The dogs bark and the caravan is set to move on in the row about Huw Thomas and Mike Parker in Ceredigion.
Huw Thomas was the lead story on BBC Wales' news bulletins last night, and we heard that he had apologised for remarks made on maes-e back in 2006 when he suggested that a good way to deal with people driving around Wales displaying English flags on their cars would be to throw Tippex on the vehicles. He had also made disparaging remarks about 'chavs' and referred condescendingly to a shop assistant as 'Stacey'.
Viewers had to take this on trust because Huw was not willing to appear in front of the cameras.
For his part, Mike Parker was happy to talk to take a few minutes out of canvassing to talk to the BBC. "I'm not interested in trying to smear other candidates. This election is about tackling the LibDems and their incumbent MP for their record as a part of the coalition government," he said.
And that was that. Almost.
The consensus among commentators is that it is wrong to dredge up things that people said and wrote years ago in different times when they were younger and not thinking about future careers in politics.
And they are surely right, but it goes further than politics.
The rise of Facebook, Twitter and other social media means that daft actions or comments people made when they were young could well come back to haunt them in their future working lives, with PR managers scouring social networks when recruiting. Just a couple of weeks ago, for example, a teenager was expelled from a local
school after posting pictures of himself and his private parts online.
To a lesser extent the problem existed before there were social media. I knew someone who was caught switching price labels on two pots of jam in a mini-mart as a student. With a criminal record in his early twenties he found that his career choices were limited.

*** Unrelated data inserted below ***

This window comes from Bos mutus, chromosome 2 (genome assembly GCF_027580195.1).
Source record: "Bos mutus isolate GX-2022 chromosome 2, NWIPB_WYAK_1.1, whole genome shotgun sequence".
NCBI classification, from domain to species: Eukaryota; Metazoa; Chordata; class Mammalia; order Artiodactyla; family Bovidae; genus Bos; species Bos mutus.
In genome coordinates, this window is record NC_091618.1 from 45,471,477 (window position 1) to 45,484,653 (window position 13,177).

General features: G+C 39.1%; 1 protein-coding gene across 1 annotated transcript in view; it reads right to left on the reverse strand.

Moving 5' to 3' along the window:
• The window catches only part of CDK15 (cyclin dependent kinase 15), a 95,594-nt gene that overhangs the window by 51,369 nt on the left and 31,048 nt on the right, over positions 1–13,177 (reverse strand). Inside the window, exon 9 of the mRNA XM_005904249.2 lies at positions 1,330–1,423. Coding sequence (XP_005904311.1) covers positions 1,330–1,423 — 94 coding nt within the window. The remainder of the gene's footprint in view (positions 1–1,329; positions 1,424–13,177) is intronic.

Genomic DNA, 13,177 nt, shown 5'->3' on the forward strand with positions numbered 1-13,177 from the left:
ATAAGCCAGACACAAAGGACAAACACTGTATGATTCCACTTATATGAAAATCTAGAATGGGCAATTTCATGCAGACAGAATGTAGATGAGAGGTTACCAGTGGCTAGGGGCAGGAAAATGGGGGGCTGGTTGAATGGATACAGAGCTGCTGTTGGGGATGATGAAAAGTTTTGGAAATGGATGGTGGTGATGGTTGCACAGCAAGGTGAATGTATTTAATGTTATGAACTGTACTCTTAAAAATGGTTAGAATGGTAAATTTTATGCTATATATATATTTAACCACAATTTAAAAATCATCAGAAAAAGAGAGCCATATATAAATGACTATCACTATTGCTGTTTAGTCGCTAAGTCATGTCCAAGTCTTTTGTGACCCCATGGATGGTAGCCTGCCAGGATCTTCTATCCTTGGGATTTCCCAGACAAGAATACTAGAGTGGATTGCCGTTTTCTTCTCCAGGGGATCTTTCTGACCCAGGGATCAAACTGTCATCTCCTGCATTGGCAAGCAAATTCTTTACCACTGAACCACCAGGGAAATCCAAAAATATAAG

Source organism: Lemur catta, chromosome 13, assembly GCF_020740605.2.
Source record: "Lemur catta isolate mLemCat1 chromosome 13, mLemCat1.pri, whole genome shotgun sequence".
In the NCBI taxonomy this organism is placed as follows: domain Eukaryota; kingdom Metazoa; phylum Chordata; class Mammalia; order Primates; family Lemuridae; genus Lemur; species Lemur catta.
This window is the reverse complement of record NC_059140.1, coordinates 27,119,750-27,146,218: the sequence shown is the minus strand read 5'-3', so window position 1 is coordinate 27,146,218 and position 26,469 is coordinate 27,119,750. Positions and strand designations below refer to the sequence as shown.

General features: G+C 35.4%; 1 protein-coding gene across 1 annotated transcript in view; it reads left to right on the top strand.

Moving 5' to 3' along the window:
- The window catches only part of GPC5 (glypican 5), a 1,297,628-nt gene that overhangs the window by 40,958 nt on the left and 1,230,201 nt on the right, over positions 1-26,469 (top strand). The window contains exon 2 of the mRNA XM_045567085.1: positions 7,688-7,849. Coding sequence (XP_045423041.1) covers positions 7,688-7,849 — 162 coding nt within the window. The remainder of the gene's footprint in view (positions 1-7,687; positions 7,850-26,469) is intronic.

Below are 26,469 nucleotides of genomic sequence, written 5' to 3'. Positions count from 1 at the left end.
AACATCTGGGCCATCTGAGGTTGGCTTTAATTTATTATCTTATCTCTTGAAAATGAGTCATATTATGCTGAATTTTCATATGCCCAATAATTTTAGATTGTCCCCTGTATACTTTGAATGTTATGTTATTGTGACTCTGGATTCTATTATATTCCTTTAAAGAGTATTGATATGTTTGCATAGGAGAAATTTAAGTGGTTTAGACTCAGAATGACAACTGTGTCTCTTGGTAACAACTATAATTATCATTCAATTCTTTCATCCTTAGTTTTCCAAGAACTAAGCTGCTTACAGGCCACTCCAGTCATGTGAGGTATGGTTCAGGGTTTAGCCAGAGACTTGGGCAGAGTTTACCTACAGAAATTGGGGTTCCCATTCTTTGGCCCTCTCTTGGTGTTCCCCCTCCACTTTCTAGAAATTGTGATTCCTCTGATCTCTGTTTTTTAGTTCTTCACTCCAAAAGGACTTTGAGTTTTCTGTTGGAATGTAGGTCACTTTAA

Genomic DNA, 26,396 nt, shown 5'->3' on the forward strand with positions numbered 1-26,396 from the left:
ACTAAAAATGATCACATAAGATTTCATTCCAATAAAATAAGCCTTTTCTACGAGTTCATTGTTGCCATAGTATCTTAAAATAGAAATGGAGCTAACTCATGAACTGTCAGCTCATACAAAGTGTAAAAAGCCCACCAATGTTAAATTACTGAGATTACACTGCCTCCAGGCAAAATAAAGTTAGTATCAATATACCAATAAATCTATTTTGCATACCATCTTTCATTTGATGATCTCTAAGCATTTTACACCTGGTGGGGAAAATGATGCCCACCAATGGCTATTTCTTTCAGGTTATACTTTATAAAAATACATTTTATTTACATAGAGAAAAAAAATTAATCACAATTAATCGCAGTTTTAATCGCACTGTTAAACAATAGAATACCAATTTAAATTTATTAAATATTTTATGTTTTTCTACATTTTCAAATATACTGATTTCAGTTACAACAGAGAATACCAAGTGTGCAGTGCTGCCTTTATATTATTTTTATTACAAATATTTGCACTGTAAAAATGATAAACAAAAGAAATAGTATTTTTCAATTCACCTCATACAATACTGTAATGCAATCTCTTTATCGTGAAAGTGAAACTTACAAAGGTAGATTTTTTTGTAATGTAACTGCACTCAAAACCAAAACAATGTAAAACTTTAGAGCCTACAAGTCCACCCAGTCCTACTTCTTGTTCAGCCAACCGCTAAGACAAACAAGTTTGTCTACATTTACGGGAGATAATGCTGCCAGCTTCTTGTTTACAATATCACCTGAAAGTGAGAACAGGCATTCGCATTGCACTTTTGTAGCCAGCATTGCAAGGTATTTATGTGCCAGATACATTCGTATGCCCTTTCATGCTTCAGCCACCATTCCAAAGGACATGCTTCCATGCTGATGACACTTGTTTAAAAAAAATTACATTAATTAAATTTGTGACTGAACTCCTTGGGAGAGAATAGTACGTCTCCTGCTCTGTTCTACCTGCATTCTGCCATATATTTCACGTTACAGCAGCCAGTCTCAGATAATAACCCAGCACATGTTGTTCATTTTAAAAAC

It would be nice to think that politicians would give this problem careful consideration in the next parliament because it is a ticking time bomb for huge numbers of young people.
But back to Huw Thomas.
What triggered this week's events were attempts to smear Mike Parker and distort what he wrote in an old magazine article by someone operating through the pages of the Cambrian News.
Huw Thomas was very quick to demand that Mike Parker should be removed as Plaid's candidate, saying:
“These outrageous and deeply offensive remarks are exactly the sort of
poisonous rhetoric you’d expect from Ukip, not a party that claims to be
progressive and left wing.
“There should be no place in our politics or our society for such divisive and hateful language.
Now, these remarks were made just days ago, and they look very much like a deliberate attempt to mislead the public. Not only that, but Huw Thomas was joined in the attack by various Labour big guns, including Peter Hain and Leighton Andrews.
A week before that the victim was Nicola Sturgeon over remarks it turned out that she had never made.
There have been no apologies to either Mike Parker or Nicola Sturgeon.
Writing on Golwg360 a couple of days ago Ifan Morgan Jones was quite critical of Mike Parker:
O dderbyn bod y Cambrian News wedi camddehongli Mike Parker, ni ddylid
neidio i’r casgliad ei fod ef yn gyfan-gwbl ddi-fai chwaith.
["Having accepted that the Cambrian News misinterpreted Mike Parker, we should not jump to the conclusion that he is completely blameless either"]
A day later he was defending Huw Thomas: "if he is guilty of anything, it is hypocrisy and perhaps a little political naivety". Huw has nothing to apologise for let alone resign for, Ifan says, perhaps momentarily forgetting that nobody from Plaid had called for Huw Thomas to be sacked.
And Ifan is right if you view Ceredigion in isolation, but to see Ceredigion in isolation is naive. The problem is that next week it will be somebody else's turn to be singled out by Hain, Andrews and the rest of Labour's attack machine. Smear, attack, delete tweets which turn out to be embarrassing and then repeat the process somewhere else.
The dogs bark, and the caravan moves on.